Potential Roles for Philanthropy with Unaccompanied Minors Crisis

A new report has been released outlining potential grantmaking opportunities to address the growing crisis of unaccompanied immigrant children. Grantmakers Concerned With Immigrants and Refugees published the report to highlight the immediate and long-term concerns regarding unaccompanied minors. The organization, established in 1990, seeks to increase philanthropic support for immigrant populations by educating funders on the complex issues surrounding immigration. The report is targeted to foundations who support work in the areas of immigration and refugees, health and human services, and children, youth and families. The organization has identified key funding areas including legal representation and related legal resources, a full range of direct services, and the monitoring of all detention facilities to ensure that basic needs are met and legal rights are protected. Below is an outline of the arenas that the report suggests are ripe for philanthropic involvement:

Legal Services

  • Recruit, train, support, and build a robust pool of pro bono attorneys.
  • Support the federal pilot program, Justice AmeriCorps, which appoints counsel (who are part of a national service program) to unaccompanied minors.
  • Create emergency legal teams to provide legal information and representation to children held in federal institutions.
  • Ensure the availability of interpreters.
  • Expand training for migration judges and asylum officers deciding unaccompanied immigrant children’s cases.

Direct Services

  • Support services at the border including basic needs (food, shelter, clothing, medical care), human rights monitoring at the border and detention facilities, wrap-around services coordinated by a case worker or advocate.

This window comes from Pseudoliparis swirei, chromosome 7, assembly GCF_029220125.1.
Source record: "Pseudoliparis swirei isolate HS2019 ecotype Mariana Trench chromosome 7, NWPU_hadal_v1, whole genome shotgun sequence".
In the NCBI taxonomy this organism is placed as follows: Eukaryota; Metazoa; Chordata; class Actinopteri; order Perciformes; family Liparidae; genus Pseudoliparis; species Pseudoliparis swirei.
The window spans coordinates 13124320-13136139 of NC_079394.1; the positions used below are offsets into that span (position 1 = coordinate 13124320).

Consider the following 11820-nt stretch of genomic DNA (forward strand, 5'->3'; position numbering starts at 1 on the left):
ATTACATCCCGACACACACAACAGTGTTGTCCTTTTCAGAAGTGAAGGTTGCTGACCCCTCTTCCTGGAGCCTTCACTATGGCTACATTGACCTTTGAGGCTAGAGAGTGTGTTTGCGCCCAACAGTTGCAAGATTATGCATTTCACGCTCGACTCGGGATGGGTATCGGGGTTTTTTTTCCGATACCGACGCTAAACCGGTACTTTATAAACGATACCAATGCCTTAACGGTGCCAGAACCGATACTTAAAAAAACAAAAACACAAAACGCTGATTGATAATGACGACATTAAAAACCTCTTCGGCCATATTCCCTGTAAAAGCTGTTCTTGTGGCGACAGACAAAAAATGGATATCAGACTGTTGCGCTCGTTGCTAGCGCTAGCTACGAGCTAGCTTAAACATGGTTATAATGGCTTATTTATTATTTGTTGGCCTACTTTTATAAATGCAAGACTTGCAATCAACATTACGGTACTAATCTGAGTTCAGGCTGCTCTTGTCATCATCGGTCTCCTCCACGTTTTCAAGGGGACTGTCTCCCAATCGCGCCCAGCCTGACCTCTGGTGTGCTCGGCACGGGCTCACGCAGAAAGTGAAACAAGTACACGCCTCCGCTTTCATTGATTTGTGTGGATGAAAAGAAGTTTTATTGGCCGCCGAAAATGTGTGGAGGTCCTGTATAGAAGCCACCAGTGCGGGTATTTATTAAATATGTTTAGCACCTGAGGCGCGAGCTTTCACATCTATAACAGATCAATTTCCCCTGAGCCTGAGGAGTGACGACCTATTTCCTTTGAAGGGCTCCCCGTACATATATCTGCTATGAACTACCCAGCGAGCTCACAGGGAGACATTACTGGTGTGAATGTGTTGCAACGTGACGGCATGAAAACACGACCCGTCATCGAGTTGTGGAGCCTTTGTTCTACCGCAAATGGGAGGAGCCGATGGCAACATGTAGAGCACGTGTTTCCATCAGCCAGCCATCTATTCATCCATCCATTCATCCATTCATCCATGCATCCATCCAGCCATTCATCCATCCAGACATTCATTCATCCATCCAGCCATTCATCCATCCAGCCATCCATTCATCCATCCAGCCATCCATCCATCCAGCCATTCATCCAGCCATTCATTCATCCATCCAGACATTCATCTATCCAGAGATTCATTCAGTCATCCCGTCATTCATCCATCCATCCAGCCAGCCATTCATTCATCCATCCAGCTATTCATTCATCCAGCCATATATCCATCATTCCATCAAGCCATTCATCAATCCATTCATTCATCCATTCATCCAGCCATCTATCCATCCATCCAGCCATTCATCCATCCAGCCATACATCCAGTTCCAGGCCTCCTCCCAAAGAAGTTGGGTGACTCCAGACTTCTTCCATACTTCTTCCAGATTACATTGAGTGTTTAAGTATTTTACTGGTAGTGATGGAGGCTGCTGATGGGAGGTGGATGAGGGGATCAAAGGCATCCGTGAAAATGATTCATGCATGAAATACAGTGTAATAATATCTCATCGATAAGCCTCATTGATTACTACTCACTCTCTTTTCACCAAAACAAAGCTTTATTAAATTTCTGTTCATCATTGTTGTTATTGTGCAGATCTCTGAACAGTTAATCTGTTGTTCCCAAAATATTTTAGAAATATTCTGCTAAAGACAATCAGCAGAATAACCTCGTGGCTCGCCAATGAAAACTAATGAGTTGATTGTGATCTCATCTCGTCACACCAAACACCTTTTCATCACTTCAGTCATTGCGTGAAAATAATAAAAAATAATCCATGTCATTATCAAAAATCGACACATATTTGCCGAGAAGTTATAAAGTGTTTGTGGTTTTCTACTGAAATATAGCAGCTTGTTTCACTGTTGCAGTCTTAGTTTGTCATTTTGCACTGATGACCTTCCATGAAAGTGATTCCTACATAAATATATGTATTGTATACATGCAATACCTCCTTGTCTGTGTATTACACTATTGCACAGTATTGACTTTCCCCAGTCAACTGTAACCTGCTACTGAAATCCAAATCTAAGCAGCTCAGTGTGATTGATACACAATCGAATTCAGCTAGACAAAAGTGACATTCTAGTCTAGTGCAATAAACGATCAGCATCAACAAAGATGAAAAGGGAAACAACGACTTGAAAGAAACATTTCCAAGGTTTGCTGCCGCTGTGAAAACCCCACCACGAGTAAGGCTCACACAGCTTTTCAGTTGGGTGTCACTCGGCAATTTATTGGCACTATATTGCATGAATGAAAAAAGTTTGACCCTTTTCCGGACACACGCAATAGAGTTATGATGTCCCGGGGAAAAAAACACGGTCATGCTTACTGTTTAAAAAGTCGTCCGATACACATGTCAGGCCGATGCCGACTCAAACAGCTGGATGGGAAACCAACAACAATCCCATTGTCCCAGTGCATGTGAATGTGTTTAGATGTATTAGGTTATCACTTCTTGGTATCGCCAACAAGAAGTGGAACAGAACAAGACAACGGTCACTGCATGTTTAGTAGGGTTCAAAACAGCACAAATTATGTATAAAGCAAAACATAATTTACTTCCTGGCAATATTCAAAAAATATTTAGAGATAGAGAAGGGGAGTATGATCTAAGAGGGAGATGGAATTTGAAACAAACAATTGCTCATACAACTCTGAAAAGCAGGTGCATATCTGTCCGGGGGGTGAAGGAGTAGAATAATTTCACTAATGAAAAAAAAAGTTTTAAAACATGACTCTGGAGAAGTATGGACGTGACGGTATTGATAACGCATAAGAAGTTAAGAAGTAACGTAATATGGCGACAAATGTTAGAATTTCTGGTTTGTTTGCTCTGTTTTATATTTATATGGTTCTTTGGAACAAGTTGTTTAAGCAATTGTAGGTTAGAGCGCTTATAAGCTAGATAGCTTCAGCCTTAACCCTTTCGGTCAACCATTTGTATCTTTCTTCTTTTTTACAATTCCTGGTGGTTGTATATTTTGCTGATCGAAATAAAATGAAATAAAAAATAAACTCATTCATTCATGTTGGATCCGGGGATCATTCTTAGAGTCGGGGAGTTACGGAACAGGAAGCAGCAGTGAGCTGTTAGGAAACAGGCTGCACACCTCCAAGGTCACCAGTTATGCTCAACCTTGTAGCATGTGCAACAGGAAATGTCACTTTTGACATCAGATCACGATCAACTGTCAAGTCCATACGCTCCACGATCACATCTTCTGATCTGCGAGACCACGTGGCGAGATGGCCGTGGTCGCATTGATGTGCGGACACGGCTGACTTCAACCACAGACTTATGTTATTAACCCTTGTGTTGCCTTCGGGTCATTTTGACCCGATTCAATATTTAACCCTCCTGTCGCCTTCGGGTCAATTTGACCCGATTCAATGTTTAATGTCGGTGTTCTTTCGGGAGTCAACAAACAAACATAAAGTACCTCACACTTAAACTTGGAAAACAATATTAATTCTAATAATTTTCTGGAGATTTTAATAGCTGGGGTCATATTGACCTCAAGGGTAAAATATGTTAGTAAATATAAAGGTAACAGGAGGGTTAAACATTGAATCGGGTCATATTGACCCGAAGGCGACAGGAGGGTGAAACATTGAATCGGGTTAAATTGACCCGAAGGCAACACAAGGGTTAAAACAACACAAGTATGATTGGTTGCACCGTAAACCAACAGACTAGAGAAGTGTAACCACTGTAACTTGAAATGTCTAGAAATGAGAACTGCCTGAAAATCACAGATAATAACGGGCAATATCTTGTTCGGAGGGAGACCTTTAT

• When immigrant children are in communities, create interagency networks of schools, social services, and legal services designed to meet their services needs.


  • Support a media campaign to educate the public on the issue of child migration, drivers of migration, and policy choices consistent with humanitarian and U.S. ideals.
  • Fund programs that educate the media on issues of unaccompanied immigrant children, asylum and refugee status, trafficking.

Policy Reform

  • Systemic restructuring of the immigration legal process, particularly advocacy to appoint counsel and child advocates to unaccompanied immigrant children.
  • Ensure asylum regulations provide greater protection for children fleeing gangs and comport with the Office of the United Nations High Commissioner for Refugees‘ guidance and directives.
  • Alternatives to detention for all immigrants who pose no threat to public safety or national security, and especially for children and families.


  • Outcomes for children released to family, including ability to obtain social services, education, legal counsel, child advocates, etc.
  • Outcomes for repatriated children, including evaluating ability to reunite with family members, return to school, find work, and avoid persecution.
  • Impact of arriving children on receiving communities in the United States.
  • Development projects in Mexico and Central America that could alleviate conditions that drive migration.

To read the full report, click here.

Judith Fenlon is the editor of the Money and Business section of The Imprint. 

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